Grind together the  coconut, yoghurt, rice flour, green chillies, cumin seeds and turmeric to form a paste. Pour this coconut paste into the boiled vegetables and boil the curry once again. Bring the heat down to a simmer and cook for another five to ten minutes.

Once the vegetables and the gravy are completely cooked, drizzle two teaspoons of coconut oil (no, any other oil will not give you the authentic taste. So if you don't have coconut oil, you would be better off not putting any!)

Serve hot with rice.

Happy Cooking!!!

Thursday, June 2, 2011

Peas Parantha

Finally heralding the onset of monsoons, it rained here for the first time in months yesterday. Everything was so parched for the first sign of a drizzle, everything seemed happy. That included my daughter Saee, as she soaked pleasurably in the rains, danced and splashed water everywhere.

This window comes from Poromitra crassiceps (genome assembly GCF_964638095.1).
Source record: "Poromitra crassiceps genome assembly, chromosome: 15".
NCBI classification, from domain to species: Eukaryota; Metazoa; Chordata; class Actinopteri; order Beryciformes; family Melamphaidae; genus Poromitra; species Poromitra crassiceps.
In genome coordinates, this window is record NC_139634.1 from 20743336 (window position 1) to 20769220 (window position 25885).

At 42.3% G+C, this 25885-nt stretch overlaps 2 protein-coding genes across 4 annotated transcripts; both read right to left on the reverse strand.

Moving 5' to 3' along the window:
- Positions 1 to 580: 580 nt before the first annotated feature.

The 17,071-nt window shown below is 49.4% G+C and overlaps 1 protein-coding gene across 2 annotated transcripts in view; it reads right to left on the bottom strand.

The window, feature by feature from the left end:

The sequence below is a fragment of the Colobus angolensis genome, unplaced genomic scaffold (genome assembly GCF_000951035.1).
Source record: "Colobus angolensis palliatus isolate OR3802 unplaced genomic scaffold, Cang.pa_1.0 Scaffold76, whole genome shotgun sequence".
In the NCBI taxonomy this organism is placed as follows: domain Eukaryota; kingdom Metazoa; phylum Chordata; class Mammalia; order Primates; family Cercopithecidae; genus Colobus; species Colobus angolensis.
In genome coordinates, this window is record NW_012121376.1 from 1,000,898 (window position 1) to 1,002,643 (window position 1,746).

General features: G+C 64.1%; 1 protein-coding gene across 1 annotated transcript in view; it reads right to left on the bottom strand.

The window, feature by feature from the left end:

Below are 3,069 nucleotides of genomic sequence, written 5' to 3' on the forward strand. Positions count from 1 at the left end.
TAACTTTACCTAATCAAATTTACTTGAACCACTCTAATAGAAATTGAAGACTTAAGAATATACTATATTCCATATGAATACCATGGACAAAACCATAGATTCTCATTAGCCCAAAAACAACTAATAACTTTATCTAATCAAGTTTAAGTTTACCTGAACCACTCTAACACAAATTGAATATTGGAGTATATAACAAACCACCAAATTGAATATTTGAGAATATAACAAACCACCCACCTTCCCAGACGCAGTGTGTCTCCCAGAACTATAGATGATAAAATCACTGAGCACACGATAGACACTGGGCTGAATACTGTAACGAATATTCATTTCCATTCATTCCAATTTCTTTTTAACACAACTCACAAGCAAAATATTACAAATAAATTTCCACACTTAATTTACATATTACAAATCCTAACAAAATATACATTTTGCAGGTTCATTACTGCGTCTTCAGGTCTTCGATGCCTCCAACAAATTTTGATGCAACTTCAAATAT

This morning too, getting up to go to the gym seemed like a crime. But get up I did, and I was rewarded, as the scale showed me three kilos less than when I started one week ago. It may seem sudden, but trust me, it was all hard work. The first being giving up on all things sweet. Except for that one cup of tea in the morning with sugar, I have given up all the other kinds of sweets. Chocolates, cakes, and Indian desserts included. Coming to think of it, I don't miss them much. I used to think that I loved sweets and confectionery, but I am not so sure now.

I do miss the junk food. Especially pani puri. But then I do have one plate of pani puri occasionally, I haven't completely given that up. Neither will I. But other than that, all the fried foods are on the hit list too. There was a chance yesterday. I was attending a dental conference where they were serving tea and potato vada for snacks. I could have had that potato vada. That I didn't, got reflected well on the scale today, and I am proud of it. I just hope to keep it up for the months to come and make that target I have set for myself.